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Returning to Work

Man working on a computer
Credit: iStock

A tumor in the brain or spine and treatment side effects can cause changes to many different body functions, such as vision, speech, understanding, memory, movement, mobility, and balance. Many brain tumor patients also have seizures and other treatment side effects that can be temporary or permanent. Such changes can affect whether a person can return to work.

Talk to your health care team when considering returning to work. Talk about how you’re feeling and functioning to ensure going back to work is right for you. Ask them:

  • When they would recommend you return to work
  • If you should start part-time
  • What restrictions they have
  • If a referral to rehab services or therapy would help you return to work

Talk to your employer and human resources department to find out what resources are available for sick leave, long-term disability, and other assistance you may need. 

Tips When Returning to Work

  • Ask your employer what resources are available to help you return to work. You may be able to transition to a different position or adjust your workload, schedule, or environment.
  • Talk with your employer about flexibility. For example, you could start by working less hours and increase as your health improves.
  • Find a trusted coworker to check in with if you are having a difficult time, need a break, or need to go home.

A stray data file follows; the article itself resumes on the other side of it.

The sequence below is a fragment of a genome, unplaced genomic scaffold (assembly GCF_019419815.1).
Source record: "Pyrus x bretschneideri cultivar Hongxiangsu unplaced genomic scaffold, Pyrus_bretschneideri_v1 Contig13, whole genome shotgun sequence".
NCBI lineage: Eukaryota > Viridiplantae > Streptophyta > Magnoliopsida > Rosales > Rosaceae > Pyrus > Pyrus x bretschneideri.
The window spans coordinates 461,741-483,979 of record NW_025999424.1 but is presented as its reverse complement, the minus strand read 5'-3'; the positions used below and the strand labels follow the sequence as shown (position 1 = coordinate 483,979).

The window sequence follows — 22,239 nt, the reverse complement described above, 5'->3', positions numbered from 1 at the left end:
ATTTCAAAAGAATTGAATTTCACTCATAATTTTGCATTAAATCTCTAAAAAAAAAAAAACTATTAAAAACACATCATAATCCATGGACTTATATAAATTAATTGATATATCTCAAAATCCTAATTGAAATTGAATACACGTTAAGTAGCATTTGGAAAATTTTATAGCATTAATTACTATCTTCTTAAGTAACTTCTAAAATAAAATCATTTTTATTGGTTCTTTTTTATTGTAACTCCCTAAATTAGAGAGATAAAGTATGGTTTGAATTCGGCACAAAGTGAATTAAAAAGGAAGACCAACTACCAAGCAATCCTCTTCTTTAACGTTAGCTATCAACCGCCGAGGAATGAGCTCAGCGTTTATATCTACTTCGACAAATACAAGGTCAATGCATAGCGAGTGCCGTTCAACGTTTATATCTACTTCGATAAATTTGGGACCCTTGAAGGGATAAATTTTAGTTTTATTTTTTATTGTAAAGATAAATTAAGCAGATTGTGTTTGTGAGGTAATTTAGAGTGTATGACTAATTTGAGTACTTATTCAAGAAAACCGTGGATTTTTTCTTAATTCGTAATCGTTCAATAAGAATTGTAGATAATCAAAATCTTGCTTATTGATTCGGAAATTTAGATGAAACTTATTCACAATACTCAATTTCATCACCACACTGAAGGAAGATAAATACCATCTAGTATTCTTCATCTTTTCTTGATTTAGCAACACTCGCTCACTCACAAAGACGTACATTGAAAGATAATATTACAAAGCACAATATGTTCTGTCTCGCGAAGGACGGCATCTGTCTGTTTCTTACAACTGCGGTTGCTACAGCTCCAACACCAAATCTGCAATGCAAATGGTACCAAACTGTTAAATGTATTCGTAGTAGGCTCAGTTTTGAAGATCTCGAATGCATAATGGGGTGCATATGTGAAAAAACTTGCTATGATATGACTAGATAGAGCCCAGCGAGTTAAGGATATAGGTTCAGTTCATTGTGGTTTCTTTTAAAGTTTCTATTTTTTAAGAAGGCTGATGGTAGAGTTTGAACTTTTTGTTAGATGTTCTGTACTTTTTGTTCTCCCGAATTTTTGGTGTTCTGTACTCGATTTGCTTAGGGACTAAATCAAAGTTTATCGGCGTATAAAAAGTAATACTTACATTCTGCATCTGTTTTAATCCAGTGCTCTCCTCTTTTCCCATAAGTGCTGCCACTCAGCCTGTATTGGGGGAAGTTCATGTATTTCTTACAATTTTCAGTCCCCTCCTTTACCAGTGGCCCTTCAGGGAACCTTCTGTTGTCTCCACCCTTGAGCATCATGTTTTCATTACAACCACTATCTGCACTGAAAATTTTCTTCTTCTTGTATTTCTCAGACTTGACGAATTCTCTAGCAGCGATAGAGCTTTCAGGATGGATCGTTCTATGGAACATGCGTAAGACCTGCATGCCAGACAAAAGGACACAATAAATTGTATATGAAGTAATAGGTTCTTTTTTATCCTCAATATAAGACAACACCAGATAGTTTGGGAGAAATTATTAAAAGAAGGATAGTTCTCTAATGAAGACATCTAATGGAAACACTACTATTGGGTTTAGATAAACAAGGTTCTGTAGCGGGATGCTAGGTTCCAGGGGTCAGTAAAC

• Start slowly and be honest with yourself about what you’re able to do. Some tasks may take you longer to complete, so break them into smaller tasks.
  • Try to pace yourself and prioritize your time. Make a daily or weekly list of things that need to be completed with deadlines.
  • Be aware of what it feels like when you’re overextending yourself. Schedule small breaks throughout the day to help your body recharge.
To do list clipboard

 

To Do List

Download and create your own list of things that need to be completed.

Don’t be discouraged if you are unable to return to work. This gives you time to focus on other things, like what your goals and priorities are now.

I don’t dwell on the fact that I have an inoperable brain tumor. I continue to stay busy with work and spend quality time with my family. I live a full life despite my brain tumor.

Lawrence, Pineal Region Tumor Survivor

Resources

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